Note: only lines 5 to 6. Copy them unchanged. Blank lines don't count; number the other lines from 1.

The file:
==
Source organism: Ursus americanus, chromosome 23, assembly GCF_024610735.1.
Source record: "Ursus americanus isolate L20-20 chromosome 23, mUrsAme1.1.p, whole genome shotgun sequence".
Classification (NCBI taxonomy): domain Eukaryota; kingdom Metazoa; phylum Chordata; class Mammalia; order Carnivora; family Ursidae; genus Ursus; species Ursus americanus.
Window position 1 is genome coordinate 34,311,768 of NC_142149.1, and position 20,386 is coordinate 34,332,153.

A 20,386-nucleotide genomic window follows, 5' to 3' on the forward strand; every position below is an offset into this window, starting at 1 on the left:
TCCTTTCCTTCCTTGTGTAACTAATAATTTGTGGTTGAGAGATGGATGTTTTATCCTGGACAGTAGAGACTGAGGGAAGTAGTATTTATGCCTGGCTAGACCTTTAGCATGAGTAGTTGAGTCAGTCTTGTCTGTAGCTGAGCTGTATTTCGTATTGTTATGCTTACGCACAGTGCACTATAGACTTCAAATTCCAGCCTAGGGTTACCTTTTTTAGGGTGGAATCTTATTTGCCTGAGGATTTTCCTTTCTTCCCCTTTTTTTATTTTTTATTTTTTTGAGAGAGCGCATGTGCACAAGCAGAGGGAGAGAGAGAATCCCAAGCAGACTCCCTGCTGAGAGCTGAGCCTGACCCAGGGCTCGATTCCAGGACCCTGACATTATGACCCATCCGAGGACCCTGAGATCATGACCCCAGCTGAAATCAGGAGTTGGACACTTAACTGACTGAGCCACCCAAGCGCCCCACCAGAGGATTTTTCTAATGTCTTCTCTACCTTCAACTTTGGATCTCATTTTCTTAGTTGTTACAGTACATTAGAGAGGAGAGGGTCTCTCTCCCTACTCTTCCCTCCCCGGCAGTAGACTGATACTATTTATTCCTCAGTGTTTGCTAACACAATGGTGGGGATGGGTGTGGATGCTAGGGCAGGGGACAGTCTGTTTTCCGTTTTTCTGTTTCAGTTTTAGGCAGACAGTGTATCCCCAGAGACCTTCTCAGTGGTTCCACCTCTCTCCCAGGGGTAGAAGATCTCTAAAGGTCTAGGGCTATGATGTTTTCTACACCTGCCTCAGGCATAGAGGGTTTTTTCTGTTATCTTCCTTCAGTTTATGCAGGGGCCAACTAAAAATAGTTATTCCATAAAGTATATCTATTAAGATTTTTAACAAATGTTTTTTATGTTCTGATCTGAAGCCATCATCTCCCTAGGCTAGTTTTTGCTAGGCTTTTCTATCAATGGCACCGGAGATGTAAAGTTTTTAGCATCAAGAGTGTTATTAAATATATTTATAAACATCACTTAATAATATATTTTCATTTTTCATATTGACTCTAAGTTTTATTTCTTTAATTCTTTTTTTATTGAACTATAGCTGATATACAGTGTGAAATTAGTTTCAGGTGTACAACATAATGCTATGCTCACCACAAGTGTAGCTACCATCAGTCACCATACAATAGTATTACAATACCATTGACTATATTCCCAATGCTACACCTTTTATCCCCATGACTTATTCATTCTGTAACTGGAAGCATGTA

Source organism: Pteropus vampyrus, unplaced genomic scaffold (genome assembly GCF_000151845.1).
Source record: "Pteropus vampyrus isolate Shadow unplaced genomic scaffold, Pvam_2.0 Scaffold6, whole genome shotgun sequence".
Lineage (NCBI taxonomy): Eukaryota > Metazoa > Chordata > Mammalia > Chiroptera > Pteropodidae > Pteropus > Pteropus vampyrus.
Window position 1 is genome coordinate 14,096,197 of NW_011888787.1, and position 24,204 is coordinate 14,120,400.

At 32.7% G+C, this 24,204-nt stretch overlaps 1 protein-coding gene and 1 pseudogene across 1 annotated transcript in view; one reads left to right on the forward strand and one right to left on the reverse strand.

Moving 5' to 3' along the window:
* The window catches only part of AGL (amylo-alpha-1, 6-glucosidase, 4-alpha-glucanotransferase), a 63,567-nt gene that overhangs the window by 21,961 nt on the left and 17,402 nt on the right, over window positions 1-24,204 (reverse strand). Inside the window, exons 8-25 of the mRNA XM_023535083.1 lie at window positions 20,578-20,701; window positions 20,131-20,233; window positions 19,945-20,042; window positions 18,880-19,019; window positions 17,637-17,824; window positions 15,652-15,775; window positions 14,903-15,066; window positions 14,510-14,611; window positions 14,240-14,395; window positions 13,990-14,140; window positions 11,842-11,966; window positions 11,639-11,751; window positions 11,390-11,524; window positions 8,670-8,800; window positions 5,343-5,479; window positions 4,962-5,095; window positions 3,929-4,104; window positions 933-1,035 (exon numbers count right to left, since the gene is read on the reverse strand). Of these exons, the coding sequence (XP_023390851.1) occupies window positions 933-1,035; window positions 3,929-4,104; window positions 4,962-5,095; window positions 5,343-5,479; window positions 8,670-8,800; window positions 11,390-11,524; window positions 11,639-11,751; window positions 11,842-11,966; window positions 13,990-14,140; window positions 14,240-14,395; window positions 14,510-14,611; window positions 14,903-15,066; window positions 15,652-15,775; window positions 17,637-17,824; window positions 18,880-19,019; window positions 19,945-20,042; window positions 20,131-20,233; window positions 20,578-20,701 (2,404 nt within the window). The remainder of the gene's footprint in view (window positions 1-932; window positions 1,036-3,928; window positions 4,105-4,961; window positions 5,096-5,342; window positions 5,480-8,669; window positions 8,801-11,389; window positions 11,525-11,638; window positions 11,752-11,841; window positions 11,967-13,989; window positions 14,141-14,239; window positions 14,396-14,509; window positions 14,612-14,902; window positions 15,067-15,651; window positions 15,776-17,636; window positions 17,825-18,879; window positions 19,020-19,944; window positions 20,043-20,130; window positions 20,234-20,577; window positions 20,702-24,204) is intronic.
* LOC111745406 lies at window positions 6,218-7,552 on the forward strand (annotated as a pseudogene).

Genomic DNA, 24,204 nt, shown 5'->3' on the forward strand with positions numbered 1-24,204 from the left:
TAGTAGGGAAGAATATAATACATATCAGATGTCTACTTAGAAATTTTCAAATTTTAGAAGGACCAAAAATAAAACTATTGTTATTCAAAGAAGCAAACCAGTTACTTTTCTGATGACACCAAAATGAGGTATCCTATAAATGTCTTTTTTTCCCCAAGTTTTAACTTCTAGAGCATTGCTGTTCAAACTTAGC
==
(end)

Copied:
A 20,386-nucleotide genomic window follows, 5' to 3' on the forward strand; every position below is an offset into this window, starting at 1 on the left:
TCCTTTCCTTCCTTGTGTAACTAATAATTTGTGGTTGAGAGATGGATGTTTTATCCTGGACAGTAGAGACTGAGGGAAGTAGTATTTATGCCTGGCTAGACCTTTAGCATGAGTAGTTGAGTCAGTCTTGTCTGTAGCTGAGCTGTATTTCGTATTGTTATGCTTACGCACAGTGCACTATAGACTTCAAATTCCAGCCTAGGGTTACCTTTTTTAGGGTGGAATCTTATTTGCCTGAGGATTTTCCTTTCTTCCCCTTTTTTTATTTTTTATTTTTTTGAGAGAGCGCATGTGCACAAGCAGAGGGAGAGAGAGAATCCCAAGCAGACTCCCTGCTGAGAGCTGAGCCTGACCCAGGGCTCGATTCCAGGACCCTGACATTATGACCCATCCGAGGACCCTGAGATCATGACCCCAGCTGAAATCAGGAGTTGGACACTTAACTGACTGAGCCACCCAAGCGCCCCACCAGAGGATTTTTCTAATGTCTTCTCTACCTTCAACTTTGGATCTCATTTTCTTAGTTGTTACAGTACATTAGAGAGGAGAGGGTCTCTCTCCCTACTCTTCCCTCCCCGGCAGTAGACTGATACTATTTATTCCTCAGTGTTTGCTAACACAATGGTGGGGATGGGTGTGGATGCTAGGGCAGGGGACAGTCTGTTTTCCGTTTTTCTGTTTCAGTTTTAGGCAGACAGTGTATCCCCAGAGACCTTCTCAGTGGTTCCACCTCTCTCCCAGGGGTAGAAGATCTCTAAAGGTCTAGGGCTATGATGTTTTCTACACCTGCCTCAGGCATAGAGGGTTTTTTCTGTTATCTTCCTTCAGTTTATGCAGGGGCCAACTAAAAATAGTTATTCCATAAAGTATATCTATTAAGATTTTTAACAAATGTTTTTTATGTTCTGATCTGAAGCCATCATCTCCCTAGGCTAGTTTTTGCTAGGCTTTTCTATCAATGGCACCGGAGATGTAAAGTTTTTAGCATCAAGAGTGTTATTAAATATATTTATAAACATCACTTAATAATATATTTTCATTTTTCATATTGACTCTAAGTTTTATTTCTTTAATTCTTTTTTTATTGAACTATAGCTGATATACAGTGTGAAATTAGTTTCAGGTGTACAACATAATGCTATGCTCACCACAAGTGTAGCTACCATCAGTCACCATACAATAGTATTACAATACCATTGACTATATTCCCAATGCTACACCTTTTATCCCCATGACTTATTCATTCTGTAACTGGAAGCATGTA